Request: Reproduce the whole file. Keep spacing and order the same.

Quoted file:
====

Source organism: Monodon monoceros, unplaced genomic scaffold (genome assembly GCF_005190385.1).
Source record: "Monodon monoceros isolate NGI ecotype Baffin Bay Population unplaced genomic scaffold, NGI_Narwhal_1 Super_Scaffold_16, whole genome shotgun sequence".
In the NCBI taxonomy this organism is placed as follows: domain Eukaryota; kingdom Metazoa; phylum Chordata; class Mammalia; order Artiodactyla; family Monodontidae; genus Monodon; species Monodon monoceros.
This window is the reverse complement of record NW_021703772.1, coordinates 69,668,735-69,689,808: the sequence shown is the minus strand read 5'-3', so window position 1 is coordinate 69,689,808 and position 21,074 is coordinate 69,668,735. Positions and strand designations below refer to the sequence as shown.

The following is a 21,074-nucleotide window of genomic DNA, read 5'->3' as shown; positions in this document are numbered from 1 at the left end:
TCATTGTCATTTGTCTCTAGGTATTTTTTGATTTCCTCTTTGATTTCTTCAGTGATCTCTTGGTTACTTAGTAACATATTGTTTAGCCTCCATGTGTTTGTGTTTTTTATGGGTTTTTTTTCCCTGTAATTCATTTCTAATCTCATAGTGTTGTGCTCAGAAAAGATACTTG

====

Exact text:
Source organism: Monodon monoceros, unplaced genomic scaffold (genome assembly GCF_005190385.1).
Source record: "Monodon monoceros isolate NGI ecotype Baffin Bay Population unplaced genomic scaffold, NGI_Narwhal_1 Super_Scaffold_16, whole genome shotgun sequence".
In the NCBI taxonomy this organism is placed as follows: domain Eukaryota; kingdom Metazoa; phylum Chordata; class Mammalia; order Artiodactyla; family Monodontidae; genus Monodon; species Monodon monoceros.
This window is the reverse complement of record NW_021703772.1, coordinates 69,668,735-69,689,808: the sequence shown is the minus strand read 5'-3', so window position 1 is coordinate 69,689,808 and position 21,074 is coordinate 69,668,735. Positions and strand designations below refer to the sequence as shown.

The following is a 21,074-nucleotide window of genomic DNA, read 5'->3' as shown; positions in this document are numbered from 1 at the left end:
TCATTGTCATTTGTCTCTAGGTATTTTTTGATTTCCTCTTTGATTTCTTCAGTGATCTCTTGGTTACTTAGTAACATATTGTTTAGCCTCCATGTGTTTGTGTTTTTTATGGGTTTTTTTTCCCTGTAATTCATTTCTAATCTCATAGTGTTGTGCTCAGAAAAGATACTTG